beneficence

All Noun
1,205 examples (0.04 sec)
  • Who lives not again in the heart of Alexander because of his royal beneficence? Cited from The Banquet (Il Convito), by Dante Alighieri
  • That the true mission of the church in the present age is beneficence. Cited from The Faithful Steward, by Sereno D. Clark
  • They know its value, and have seen its active charity and experienced its beneficence. Cited from The Jericho Road, by W. Bion Adkins
  • The middle classes do not fall within the pale of their beneficence. Cited from Old Cookery Books and Ancient Cuisine, by William Carew Hazlitt
  • He also recommended to the beneficence of his country his adopted daughter. Cited from Notes and Queries, No. 3, 1849.11.17, by Various
  • Two small institutions, supported by private beneficence, have also been organized in Scotland. Cited from The Atlantic Monthly, Vol. 1, No. 4, February, 1858, by Various
  • She would have flown to it if she could, sure of its beneficence. Cited from The Sisters-In-Law, by Gertrude Atherton
  • Mutual beneficence must form a large part of the business and pleasure of heaven. Cited from Holidays at the Grange or A Week's Delight, by Emily Mayer Higgins
  • Therefore, since beneficence is an act of charity, we ought not to do good to all. Cited from Summa Theologica, Part II-II (Secunda Secundae), by Thomas Aquinas
  • Will he not rather say that his America is a great past, a future whose beneficence no man can sum? Cited from Heart of Man, by George Edward Woodberry
  • He could afford to dream dreams of beneficence with his mother to make them good. Cited from The Desert and The Sown, by Mary Hallock Foote
  • The term beneficence refers to actions that promote the well being of others.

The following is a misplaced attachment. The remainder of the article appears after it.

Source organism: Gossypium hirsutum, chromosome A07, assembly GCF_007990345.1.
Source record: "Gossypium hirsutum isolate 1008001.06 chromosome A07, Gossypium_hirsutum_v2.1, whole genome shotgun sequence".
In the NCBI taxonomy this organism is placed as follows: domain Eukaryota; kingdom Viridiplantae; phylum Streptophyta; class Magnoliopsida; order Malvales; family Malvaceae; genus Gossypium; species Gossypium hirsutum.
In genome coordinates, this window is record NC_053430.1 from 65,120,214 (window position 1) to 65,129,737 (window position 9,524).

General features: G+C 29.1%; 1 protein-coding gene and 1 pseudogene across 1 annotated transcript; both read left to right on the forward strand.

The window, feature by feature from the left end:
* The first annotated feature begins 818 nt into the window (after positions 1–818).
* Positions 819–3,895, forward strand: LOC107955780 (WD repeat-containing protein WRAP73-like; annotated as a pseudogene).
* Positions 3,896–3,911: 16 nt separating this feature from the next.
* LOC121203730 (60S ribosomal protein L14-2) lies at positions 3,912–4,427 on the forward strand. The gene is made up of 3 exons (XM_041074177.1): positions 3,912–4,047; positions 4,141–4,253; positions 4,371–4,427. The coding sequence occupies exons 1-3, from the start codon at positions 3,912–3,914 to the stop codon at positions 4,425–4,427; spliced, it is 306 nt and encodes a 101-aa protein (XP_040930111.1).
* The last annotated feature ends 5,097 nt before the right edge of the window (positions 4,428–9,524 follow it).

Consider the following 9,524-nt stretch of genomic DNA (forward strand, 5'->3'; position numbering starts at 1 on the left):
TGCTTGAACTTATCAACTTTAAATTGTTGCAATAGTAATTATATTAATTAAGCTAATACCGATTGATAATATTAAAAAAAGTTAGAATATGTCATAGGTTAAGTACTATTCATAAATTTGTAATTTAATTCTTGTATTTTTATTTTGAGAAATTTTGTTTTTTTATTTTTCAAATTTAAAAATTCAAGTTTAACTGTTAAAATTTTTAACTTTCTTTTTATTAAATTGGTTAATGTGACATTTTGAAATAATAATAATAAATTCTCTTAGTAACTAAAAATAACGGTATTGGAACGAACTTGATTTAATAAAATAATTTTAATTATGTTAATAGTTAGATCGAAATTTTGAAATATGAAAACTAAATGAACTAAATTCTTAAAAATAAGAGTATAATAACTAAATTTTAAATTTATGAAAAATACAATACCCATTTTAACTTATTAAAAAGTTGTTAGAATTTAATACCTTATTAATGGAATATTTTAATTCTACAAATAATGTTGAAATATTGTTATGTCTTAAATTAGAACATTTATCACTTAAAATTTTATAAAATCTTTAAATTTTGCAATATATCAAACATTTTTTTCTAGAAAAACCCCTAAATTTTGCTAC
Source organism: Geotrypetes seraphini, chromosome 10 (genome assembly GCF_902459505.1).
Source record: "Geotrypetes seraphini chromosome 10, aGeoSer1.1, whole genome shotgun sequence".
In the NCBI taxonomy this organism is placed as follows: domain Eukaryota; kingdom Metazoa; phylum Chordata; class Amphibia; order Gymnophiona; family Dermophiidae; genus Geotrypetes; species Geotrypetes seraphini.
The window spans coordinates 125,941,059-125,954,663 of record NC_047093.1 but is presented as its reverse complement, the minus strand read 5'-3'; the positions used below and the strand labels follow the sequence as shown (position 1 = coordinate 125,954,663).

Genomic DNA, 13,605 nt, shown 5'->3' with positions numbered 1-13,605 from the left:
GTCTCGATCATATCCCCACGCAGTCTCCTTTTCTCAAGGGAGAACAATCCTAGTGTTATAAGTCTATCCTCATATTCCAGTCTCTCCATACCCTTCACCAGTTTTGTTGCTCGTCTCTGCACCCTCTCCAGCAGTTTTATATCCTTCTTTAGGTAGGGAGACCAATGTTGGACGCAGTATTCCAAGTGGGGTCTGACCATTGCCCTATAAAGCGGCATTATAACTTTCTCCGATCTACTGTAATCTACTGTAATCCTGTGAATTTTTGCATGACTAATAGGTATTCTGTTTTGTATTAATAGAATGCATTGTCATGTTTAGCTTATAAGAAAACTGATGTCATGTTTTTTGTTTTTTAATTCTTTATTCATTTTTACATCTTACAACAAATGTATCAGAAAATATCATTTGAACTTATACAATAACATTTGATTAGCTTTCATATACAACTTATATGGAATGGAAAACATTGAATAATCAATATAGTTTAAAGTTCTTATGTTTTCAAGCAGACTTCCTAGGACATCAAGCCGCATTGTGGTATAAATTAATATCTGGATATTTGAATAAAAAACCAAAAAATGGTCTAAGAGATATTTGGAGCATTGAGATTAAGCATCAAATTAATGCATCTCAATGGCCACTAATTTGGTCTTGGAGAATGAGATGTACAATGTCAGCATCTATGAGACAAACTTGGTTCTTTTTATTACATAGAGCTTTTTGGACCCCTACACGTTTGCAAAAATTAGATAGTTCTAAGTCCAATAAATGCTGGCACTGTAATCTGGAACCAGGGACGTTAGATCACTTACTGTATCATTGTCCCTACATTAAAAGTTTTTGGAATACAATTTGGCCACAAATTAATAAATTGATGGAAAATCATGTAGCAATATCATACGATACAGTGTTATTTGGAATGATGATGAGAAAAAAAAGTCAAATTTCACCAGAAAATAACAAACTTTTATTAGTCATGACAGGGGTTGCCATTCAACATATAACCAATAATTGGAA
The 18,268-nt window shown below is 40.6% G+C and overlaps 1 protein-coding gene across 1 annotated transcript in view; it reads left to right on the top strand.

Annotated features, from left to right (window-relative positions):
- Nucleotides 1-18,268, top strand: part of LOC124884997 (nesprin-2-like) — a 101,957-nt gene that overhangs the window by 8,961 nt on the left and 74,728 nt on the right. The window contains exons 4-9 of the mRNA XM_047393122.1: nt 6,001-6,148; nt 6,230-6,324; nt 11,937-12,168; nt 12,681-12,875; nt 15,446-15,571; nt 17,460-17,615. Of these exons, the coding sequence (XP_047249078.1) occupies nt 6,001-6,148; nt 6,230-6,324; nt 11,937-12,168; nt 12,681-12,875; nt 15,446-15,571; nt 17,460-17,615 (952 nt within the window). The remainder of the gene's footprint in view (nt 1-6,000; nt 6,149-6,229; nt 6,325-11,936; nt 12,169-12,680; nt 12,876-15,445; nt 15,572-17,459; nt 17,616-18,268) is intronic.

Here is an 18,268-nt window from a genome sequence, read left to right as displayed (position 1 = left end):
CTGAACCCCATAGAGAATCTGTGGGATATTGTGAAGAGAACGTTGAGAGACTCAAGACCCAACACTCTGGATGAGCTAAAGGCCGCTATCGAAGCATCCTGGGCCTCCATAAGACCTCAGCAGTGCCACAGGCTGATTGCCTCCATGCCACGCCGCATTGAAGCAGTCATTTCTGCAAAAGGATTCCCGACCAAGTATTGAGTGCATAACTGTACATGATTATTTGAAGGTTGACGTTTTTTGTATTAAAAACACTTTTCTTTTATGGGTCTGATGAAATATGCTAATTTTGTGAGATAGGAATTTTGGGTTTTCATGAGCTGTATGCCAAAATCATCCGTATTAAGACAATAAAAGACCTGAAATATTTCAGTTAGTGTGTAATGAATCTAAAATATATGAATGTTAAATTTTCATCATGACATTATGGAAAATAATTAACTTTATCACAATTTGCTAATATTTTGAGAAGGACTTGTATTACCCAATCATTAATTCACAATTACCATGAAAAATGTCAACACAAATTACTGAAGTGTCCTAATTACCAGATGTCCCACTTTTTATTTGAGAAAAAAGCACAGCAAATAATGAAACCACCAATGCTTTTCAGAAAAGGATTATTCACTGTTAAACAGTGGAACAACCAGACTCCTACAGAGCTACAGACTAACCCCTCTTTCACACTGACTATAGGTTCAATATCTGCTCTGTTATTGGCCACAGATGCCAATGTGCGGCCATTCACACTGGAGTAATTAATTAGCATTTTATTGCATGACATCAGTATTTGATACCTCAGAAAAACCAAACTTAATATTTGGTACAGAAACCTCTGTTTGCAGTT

• The beneficence of our government and the ease with which its operations rest upon our shoulders. Cited from Toasts, by William Pittenger
  • That was a beneficence on the part of this grand Government to her. Cited from Debate On Woman Suffrage In The Senate, by Henry W. Blair et al.
  • Nature, in her beneficence, has given the landscape under every zone its peculiar type of beauty. Cited from Proserpina, Volume 1, by John Ruskin
  • Be that as it may, my memory associates him only with ready and active beneficence. Cited from Two Years Before the Mast, by Richard Henry Dana
  • There was, too, a noble human grace about her acts of beneficence. Cited from Queen Victoria,Anonymous
  • In works of religion and beneficence their lives moved on. Cited from The Friendships of Women, by William Rounseville Alger
  • It was their desire to ensure education, beneficence, and religion, and nothing else. Cited from The French Revolution V1, by Hippolyte Taine OCFV2
  • His beneficence was conferred without his making me feel it painful either by word or look. Cited from True Story of My Life, by Hans Christian Andersen
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Words starting with beneficence

Meaning of beneficence

  • noun Doing good; feeling beneficent
  • noun The quality of being kind or helpful or generous